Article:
The Defendant testified at the suppression hearing claiming that the day he was arrested, he had gone to Mexico around 1:30 p.m. and was there for approximately half an hour before returning to the United States. The Defendant is an electrician by trade and was traveling from New York to California under a union travel option to obtain work. The Defendant would stay at campsites during his travels, and on this particular trip, he had decided to take Highway 90 instead of Interstate Highway 10 because he believed he could see the border and the border fence. The Defendant claimed to have made a wrong turn while driving, not seeing any signs advising he had crossed into Mexico, and mistakenly ended up in Mexico.[4] When he re-entered the United States, he was sent from primary to the secondary inspection area where he was asked to step out of his vehicle so it could be searched. The Defendant claims the agents did not search his bags at that time, but generally looked around his vehicle, which he thought was extreme considering he was a citizen returning to the country. He was then asked to wait in an office and claims he was there for well over an hour before speaking with Agent Mayer. According to the Defendant, he was asked by Agent Mayer where his parents lived, some general background information to confirm his citizenship, and about the computer found in the vehicle. The Defendant replied that he owned the

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computer and the vehicle, as well as the hard drives and all personal belongings in the vehicle.

The Defendant then testified that he never verbally consented to the search of his computer prior to giving the agents his password. He claimed he did not want his personal items searched. The Defendant contends he asked for a lawyer when he received the consent form, although he admits to giving agents his password prior to asking for an attorney. The Defendant testified that Agent Mayer informed him that he did not need a warrant to search and he did not have a choice in the matter because he was detained.[5]

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II. CONCLUSIONS OF LAW
The Court finds the Defendant has standing to contest his seizure and the seizure and search of the vehicle and its contents. The Fourth Amendment guarantees “the right of the people to be secure in their persons . . . and effects, against unreasonable searches and seizures, shall not be violated, and no Warrants shall issue, but upon probable cause . . .” U.S. CONST. amend. IV. “`Warrantless searches and seizures are per se unreasonable unless they fall within a few narrowly defined exceptions.'” United States v. Roberts, 274 F.3d 1007, 1011 (5th Cir. 2001) (quoting United States v. Cardenas, 9 F.3d 1139, 1147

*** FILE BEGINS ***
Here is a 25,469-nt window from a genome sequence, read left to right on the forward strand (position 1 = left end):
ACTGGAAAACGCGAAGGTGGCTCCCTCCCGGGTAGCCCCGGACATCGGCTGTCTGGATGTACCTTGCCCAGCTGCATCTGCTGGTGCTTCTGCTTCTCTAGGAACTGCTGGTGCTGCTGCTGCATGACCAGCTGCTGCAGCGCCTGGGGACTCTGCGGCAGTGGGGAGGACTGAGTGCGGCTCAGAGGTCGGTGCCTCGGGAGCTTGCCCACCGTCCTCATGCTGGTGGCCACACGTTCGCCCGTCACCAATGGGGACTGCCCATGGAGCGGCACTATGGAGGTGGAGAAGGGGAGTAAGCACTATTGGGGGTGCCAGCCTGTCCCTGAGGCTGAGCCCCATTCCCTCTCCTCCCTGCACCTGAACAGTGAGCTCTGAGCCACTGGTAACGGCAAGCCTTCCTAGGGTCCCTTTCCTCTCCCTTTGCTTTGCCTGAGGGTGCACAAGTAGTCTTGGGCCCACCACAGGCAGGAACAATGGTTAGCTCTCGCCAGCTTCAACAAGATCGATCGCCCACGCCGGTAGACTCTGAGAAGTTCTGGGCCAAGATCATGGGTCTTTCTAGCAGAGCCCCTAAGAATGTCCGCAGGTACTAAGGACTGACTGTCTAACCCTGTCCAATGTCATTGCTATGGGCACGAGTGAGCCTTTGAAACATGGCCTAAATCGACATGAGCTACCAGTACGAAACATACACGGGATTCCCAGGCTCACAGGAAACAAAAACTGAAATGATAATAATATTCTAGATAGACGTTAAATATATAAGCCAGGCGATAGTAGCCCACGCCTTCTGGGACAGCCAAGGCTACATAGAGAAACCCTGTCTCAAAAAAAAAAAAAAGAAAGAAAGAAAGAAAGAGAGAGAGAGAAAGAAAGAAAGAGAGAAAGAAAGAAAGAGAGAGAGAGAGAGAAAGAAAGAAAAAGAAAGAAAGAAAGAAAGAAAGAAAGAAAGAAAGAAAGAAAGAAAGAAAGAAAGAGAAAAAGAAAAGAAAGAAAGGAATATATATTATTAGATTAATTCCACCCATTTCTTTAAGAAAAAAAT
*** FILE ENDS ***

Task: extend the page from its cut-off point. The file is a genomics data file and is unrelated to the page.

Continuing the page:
(5th Cir. 1993)).

An international border, such as the port of entry in the present case, is one exception which requires a qualitatively different analysis under the Fourth Amendment. United States v. Montoya de Hernandez, 473 U.S. 531, 538 (1985). The Fourth Amendment’s balancing test of interests leans

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heavily toward the Government at international borders. United States v. Ramsey, 431 U.S. 606, 619 (1977). “Routine searches of the persons and effects of entrants [into the United States] are not subject to any requirement of reasonable suspicion, probable cause, or warrant . . .” Id. Pursuant to this long-standing border search doctrine, the Court finds that the search of the Defendant’s vehicle and personal items was lawful pursuant to the Fourth Amendment.

The Defendant specifically contends that the search of his personal computer should be considered a non-routine search and, thus, the Government must prove the agents had reasonable suspicion or probable cause to search it. (Def. Amended Mot. to Supp., 4-5.) He also claims the images and videos found on the external drive should be suppressed as “fruits of a poisonous tree” per Wong Sun v. United States, 317 U.S. 471 (1963). (Def.’s Brief, 7.)

A. Legality of the Search and Seizure 1. The Border Search Doctrine
Automotive travelers and other persons entering the United States may be stopped at fixed points along the international borders without any individualized suspicion. Montoya de Hernandez, 473 U.S. at 538. To protect the territorial integrity of this country, courts have made it clear that each person entering into the United States must be prepared to identify himself as entitled to enter and establish the right to bring in his effects. Carroll v. United States, 267 U.S. 132, 154 (1925).

The border search doctrine is one of the few exceptions that allow a warrantless search at a port of entry. “Agents may conduct a `routine’ search-one that does not seriously invade a traveler’s privacy at the international border or its functional equivalent without probable cause, a warrant, or any suspicion to justify the search.” Roberts, 274 F.3d at 1011 (internal quotations and citations omitted). The key variable used to determine whether a search is “routine” is “the invasion of the

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privacy and dignity of the individual.” United States v. Sandler, 644 F.2d 1163, 1167 (5th Cir. 1981). The Fifth Circuit has determined that ordinary pat-downs and frisks, removal of outer garments and shoes, and the emptying of pockets, wallets, and purses are all routine searches, which “require no justification other than the person’s decision to cross our national boundary.” Id. at 1169.